Putnam Hill in Chemung, better known as Putt Hill, sits at an imposing elevation of 1700 feet. Located in the north east corner of the town, it is part of the Allegheny Plateau Region of the vast Appalachian Mountain Range, well known for its hard wood forests, ridges, hills, valleys, streams and haunting folklore. The raw beauty of the land is equally matched by the wild elements of nature. Those who inhabit this area face hardships and challenges when winter casts a spell over the mountain; turning it frozen and barren. The reward in spring and summer is the lush green foliage that reaches up to the blue sky and white clouds. However, in autumn the artist’s palette of reds and yellows that over come the hills soon turn to warm golden brown; and the fall sky turns to gray. Daylight grows short. The air is crisp. The forest floor is covered in the rustling of fallen leaves and the stirrings in the woods are amplified, with shadows darting from the corner of the eye. It’s the autumn equinox, when hauntings are prevalent in the minds of many. Were there spirits in the forest at night haunting those who entered or were they folklore tails of long ago? Thomas Putnam a brave pioneer settler to the mountain was born August 12, 1789 in Charlestown, New Hampshire to Thomas and Polly (Young) Putnam. Lucy Bowman Morse and Thomas were married in Vermont in the year 1813. Lucy was born in Concord, Vermont on March 10, 1792. Thomas, a veteran of the War of 1812 was well aware of life in the mountains, learning as a young child the privations of the forest. He and Lucy came to Chemung with their three children between the years of 1830 and 1840. Little is known of their two children Eleanor and Charles. That is not the case for George Washington Putnam who lived next door to his parents in the 1840 census with his young bride. George W. Putnam and Eleanor Jackson were wed November 14, 1839 in Chemung, NY by the Rev. J. Piersall. Eleven children would be blessed to their household: Dean, Mahala, Wilson, Martha, Lucy, Freelove, Jahiel, Hattie, Mary Elizabeth, Clarissa (Clara), Frances (Frankie); a household of thirteen. It was sometime between 1840 and 1850 that George Washington Putnam changed his name, becoming George Putnam West. His children and wife all carry the name of West as evidenced by their sacred family bible. The family bible also lists George’s parents as Thomas and Lucy (Bowman) Putnam. So why would a young man with a large family change his name to West, yet keeping his family name as a middle name so as not to lose his identity? The home of G.P. West is notated on Putnam Hill in the 1869 map of the Town of Chemung. The land was farmed for many years by the Putnam family in the wilds of the mountain. It was here, the family faced strife and joys. Nonetheless a secret was buried deep within the roots of this family. Thomas Putnam carried his namesake throughout his life: a name that passed back through time to England in the 15th century. But it was Thomas’s second great grandfather who defiled their name in Salem Village in the year 1692. The Salem Witch Trials were well known for their accusations, trials, and executions. During the course of the year in 1692 more than a dozen persons claimed to be afflicted by spells of black magic and sorcery, allegedly cast by men and women who had enlisted the supernatural powers of the devil. The outbreak of witchcraft hysteria took place in Salem Village. In harsh reality, the Salem witch craze was largely fueled by personal differences between two families; the Putnams and the Porters. As the story goes, Thomas Putnam Jr. was known as a significant accuser in the 1692 witch trials. Earlier in life he was excluded from major inheritances by both his father and father-in-law and became a bitter and jealous man. Putnam, his wife and one of his daughters, Ann Putnam, Jr. all levied accusations of witchcraft; many of them against extended members of the Porter family, and testified at the trials. An interfamily rivalry began in 1672 when a dam and sawmill run by the Porters flooded the Putnam farms, resulting in a lawsuit. A few years later the Putnam’s petitioned the town in an effort to obtain political independence for the village, and the Porters opposed them. The arrival of Reverend Samuel Parris in 1689 intensified the Putnam-Porter conflict. Twenty-six villagers, who included eleven Putnams, voted to give Parris a parsonage, a barn, and two acres of land. Some villagers claimed these gifts were too generous. In October 1691 a faction of Parris-Putnam supporters were ousted from the village committee and replaced by individuals who were openly hostile to the reverend; including members of the Porter family and Joseph Hutchinson, one of the sawmill operators responsible for flooding the Putnam’s farms and Francis Nurse, a village farmer who had been involved in a bitter boundary dispute with Nathaniel Putnam. The new committee quickly voted down a tax levy that would have raised revenue to pay the salary of Reverend Parris. It is no coincidence that the witchcraft afflictions and accusations originated in the Parris household. In February 1692 the reverend returned home from his congregation one evening to discover his nine-year-old daughter, Elizabeth Parris, her 11-year-old cousin, Abigail Williams, and their 12-year-old friend, Ann Putnam, the daughter of Thomas and Ann Putnam, Sr. gathered around the kitchen table with the Parris family slave, Tituba, who was helping the girls experiment in fortune telling. Realizing that they had been caught attempting to conjure up evil spirits, the girls soon became afflicted by strange fits that temporarily deprived them of their ability to hear, speak, and see. During these episodes of sensory deprivation, the girls suffered from violent convulsions that twisted their bodies into what observers called impossible positions. When the girls regained control of their senses, they complained of being bitten, pinched, kicked, and tormented by apparitions that would visit them in the night. These ghostly visions, the afflicted girls said, pricked their necks and backs and contorted their arms and legs like pretzels. Witnesses reported seeing the girls extend their tongues to extraordinary lengths. After examining the afflicted girls, Dr. William Griggs, the village physician, pronounced them under an evil hand. Nearly 200 people were accused of practicing witchcraft in Salem during the summer of 1692. Twenty accused witches were executed, fifteen women and five men. Nineteen were hanged following conviction and one was pressed to death for refusing to enter a plea. Four prisoners, three women and a man, died in jail. The trials began in June and continued for four months; the final executions taking place on September 22. Ann Putnam, Jr. played a crucial role in the witchcraft trials of 1692. In her socially prominent family, her mother was also afflicted and her father and many other Putnam’s gave testimony against the accused during the trials. When attempting to make a judgment on Ann, perhaps we should remember that she was very young and impressionable and thus easily influenced by her parents and other adults. Fourteen years later she admitted that she had lied, deluded by the Devil. Historians claim to have identified a pattern of accusations that strongly suggests the afflicted girls singled out social deviants, outcasts, outsiders, merchants, tradesman, and others who threatened traditional Puritan values and or threatened the Parris and Putnam families, by claiming the spirits of the accused visited them at night and tormented them. Was it the multitude of chains created by the family over 100 years ago that pulled at Thomas’s feet as he plowed his fields? Was it with a heavy heart that he lived his life? Perhaps, this is the reason his son George broke the chains and scars, freeing his family of the dark shroud of guilt and humiliation cast upon them. The name Putnam forever remains in the wilds of the mountain, where the darkness of the forest hides the whispering of the winds. Disclaimer: Several on-line genealogy sites were used in researching the Putnam family. Without verifying the on line trees, there is a posibility of an error in the family tree, depicted in this story. For more information on the Putnam family: http://historicalechoes.weebly.com/thomas-putnam--west-family.html Mary Ellen Kunst is the historian for the Town Of Chemung. To see more information, visit her site, https://historicalechoes.weebly.com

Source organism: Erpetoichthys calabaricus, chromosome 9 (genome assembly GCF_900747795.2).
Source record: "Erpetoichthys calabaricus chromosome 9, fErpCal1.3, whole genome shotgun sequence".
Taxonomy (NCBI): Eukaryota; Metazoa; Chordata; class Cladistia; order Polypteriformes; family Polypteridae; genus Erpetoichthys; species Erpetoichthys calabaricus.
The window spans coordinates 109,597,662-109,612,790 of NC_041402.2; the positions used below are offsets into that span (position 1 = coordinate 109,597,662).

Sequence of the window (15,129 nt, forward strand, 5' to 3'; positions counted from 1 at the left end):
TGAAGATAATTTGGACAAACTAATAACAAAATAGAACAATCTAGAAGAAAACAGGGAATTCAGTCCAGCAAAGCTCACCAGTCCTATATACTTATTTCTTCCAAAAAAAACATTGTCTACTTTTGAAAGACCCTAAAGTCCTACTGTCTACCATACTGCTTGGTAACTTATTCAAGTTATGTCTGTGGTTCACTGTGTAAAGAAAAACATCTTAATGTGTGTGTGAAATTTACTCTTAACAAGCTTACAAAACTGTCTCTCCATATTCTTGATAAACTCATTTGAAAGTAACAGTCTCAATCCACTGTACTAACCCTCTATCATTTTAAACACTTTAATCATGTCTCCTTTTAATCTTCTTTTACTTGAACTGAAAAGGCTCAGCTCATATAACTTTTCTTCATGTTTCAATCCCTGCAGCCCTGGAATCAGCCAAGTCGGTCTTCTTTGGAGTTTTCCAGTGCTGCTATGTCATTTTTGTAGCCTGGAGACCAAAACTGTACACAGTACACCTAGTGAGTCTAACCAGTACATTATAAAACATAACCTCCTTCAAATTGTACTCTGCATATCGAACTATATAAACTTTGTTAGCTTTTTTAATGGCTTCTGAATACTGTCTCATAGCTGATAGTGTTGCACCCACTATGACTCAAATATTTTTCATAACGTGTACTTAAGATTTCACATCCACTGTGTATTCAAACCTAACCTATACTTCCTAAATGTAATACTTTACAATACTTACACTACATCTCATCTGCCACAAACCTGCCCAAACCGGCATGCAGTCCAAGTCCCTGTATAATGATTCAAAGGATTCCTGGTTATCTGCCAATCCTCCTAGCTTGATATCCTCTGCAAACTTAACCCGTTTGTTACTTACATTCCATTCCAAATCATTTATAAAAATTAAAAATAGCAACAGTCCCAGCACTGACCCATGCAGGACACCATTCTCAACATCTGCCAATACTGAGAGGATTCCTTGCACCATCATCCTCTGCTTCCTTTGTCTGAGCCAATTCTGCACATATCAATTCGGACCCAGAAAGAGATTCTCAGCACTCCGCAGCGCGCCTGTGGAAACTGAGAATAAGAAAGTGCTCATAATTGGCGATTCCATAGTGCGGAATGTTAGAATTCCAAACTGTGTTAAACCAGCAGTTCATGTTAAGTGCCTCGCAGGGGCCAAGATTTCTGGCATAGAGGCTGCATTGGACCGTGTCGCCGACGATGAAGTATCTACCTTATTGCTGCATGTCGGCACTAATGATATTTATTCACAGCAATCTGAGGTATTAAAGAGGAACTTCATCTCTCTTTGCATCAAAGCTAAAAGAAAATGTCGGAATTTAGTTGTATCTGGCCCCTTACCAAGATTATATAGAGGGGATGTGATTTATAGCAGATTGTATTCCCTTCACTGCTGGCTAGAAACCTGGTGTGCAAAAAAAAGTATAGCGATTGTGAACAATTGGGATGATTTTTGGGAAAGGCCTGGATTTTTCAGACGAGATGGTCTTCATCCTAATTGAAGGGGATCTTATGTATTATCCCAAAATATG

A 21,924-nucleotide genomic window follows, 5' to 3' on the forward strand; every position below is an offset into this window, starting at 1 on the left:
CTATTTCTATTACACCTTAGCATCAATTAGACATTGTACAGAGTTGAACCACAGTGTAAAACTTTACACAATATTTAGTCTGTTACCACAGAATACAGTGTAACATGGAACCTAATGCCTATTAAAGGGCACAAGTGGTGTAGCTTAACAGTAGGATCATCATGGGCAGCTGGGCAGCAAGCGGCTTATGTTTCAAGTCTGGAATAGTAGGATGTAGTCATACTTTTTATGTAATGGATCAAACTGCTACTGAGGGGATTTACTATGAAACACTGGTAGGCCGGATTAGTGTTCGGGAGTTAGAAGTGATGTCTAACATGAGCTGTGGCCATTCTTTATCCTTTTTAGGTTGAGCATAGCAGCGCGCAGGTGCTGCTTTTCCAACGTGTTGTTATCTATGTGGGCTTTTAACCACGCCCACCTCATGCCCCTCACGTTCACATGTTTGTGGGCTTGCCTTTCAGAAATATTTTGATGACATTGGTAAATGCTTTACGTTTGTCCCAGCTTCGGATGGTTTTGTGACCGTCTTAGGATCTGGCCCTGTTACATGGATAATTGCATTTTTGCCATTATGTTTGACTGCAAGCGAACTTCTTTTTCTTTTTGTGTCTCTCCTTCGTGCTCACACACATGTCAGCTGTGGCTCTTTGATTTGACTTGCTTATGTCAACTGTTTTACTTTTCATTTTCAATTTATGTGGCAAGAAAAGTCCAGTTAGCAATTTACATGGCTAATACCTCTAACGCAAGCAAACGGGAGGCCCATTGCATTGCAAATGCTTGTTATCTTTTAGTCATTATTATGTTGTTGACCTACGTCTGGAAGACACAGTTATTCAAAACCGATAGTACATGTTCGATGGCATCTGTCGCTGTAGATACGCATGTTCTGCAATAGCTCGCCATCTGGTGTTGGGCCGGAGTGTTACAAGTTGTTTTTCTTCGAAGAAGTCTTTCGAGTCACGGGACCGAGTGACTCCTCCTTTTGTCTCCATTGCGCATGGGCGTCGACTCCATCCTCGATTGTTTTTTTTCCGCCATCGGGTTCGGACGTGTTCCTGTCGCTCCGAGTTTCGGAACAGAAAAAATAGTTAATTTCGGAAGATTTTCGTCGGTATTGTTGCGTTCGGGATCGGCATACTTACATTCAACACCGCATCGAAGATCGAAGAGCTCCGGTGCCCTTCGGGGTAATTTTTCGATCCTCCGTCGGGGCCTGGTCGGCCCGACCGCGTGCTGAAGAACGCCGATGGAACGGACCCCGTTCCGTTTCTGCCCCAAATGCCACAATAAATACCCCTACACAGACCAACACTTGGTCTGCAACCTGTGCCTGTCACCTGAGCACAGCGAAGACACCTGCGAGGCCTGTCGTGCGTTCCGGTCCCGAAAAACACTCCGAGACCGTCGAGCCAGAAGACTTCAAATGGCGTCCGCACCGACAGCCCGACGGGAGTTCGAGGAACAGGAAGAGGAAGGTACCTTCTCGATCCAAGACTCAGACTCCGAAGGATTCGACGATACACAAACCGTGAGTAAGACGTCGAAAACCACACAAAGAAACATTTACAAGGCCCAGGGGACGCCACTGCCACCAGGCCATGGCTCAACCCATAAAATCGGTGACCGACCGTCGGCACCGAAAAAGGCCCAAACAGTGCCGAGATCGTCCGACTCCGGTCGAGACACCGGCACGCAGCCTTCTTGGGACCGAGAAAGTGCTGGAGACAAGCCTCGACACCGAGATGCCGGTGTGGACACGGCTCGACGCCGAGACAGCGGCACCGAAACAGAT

2. 1 point